In an opinion piece for Singapore’s The Straits Times, political science scholar James Chin pointed out that that the two Borneo states had contributed 47 of the 133 seats that the ruling BN coalition won during the May 5 general election.
“In other words, the Najib administration would have fallen without East Malaysia,” Chin wrote.The fact was not lost on Prime Minister Datuk Seri Najib Razak, who swiftly doled out 20 full and deputy ministerial positions to East Malaysia.
Chin further noted that the proportion of seats was such that the two states, together with BN lynchpin Umno’s 88, have now formed what he termed an “Umno+East Malaysia” government in Putrajaya.
Still, this was not enough to satiate some East Malaysian BN leaders, who have long complained that Putrajaya does not “honour” the 20 point safeguards written into the Malaysia Agreement, put in place to grant Sabah and Sarawak a high degree of autonomy from Putrajaya.
Soon after Najib announced his Cabinet, news broke that Sarawak’s PRS decided to reject its appointments while SPDP was upset its four federal wins did not gain the party any federal post.
And while the dominant performance by PBB, helmed by long-serving Sarawak Chief Minister Tan Sri Taib Mahmud, was rewarded with four ministerial positions, the bigger price to pay for Najib may be even less control over the goings-on in Kuching.
As it is, Sarawak is the only state in Malaysia where Umno (along with the MCA, Gerakan and MIC) does not have a presence. Chin added that there was a written agreement between Taib and Tun Dr Mahathir Mohamad when the latter was prime minister, that Umno will not establish branches in Sarawak as long as both were in power.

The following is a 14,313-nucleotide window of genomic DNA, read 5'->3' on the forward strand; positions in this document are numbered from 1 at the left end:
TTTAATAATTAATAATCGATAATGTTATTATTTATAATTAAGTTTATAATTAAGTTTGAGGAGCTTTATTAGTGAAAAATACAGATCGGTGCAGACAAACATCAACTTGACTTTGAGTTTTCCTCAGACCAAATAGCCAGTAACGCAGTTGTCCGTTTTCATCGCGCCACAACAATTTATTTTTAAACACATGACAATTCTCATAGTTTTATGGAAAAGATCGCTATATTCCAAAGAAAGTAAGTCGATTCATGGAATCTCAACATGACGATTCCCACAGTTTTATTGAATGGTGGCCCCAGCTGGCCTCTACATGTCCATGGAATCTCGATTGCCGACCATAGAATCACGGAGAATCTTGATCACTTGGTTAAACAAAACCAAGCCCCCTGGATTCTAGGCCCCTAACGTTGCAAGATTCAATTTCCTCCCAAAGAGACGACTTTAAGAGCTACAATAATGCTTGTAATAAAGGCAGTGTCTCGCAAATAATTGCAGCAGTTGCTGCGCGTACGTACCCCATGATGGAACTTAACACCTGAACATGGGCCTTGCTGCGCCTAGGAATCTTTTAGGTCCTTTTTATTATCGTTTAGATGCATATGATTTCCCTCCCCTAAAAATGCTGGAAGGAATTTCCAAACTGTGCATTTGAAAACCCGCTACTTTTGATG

Also, Taib’s clout is such that he was able to openly snub a probe by the Malaysian Anti-Corruption Commission (MACC), saying he believed the government body to be “naughty” and “dishonest” in its investigations.
The Sarawak chief minister was cast into the international spotlight last month after an environmental activist group released a video documentary alleging the state BN chief to have received millions of ringgit in kickbacks over land deals that have denuded the Borneo state.
But the demands of East Malaysia are not the only ones Najib must appease. His decision to handsomely reward the two states for their contributions in Election 2013 will likely upset the “Malay civil servants from Peninsular Malaysia who are used to projecting Malay power [and] may find themselves at odds with their political masters from the east,” Chin wrote.
The need to mollify Malay conservatives will go directly against the rising demands by East Malaysia, particularly the majority Kadazan-Murut in Sabah and the Dayaks in Sarawak, who are unhappy with the Malay and Muslim-dominated power structure.
Chin said the two communities “will now assert their political power in BN and we may see changes in the way pro-Bumiputera policies and benefits are implemented in East Malaysia. For years, the KDM and Dayaks had been complaining that they were ‘third-class’ Bumiputera who do not get anything from the system that is supposedly biased towards those classified as Bumiputera.”
~ The Malaysian Insider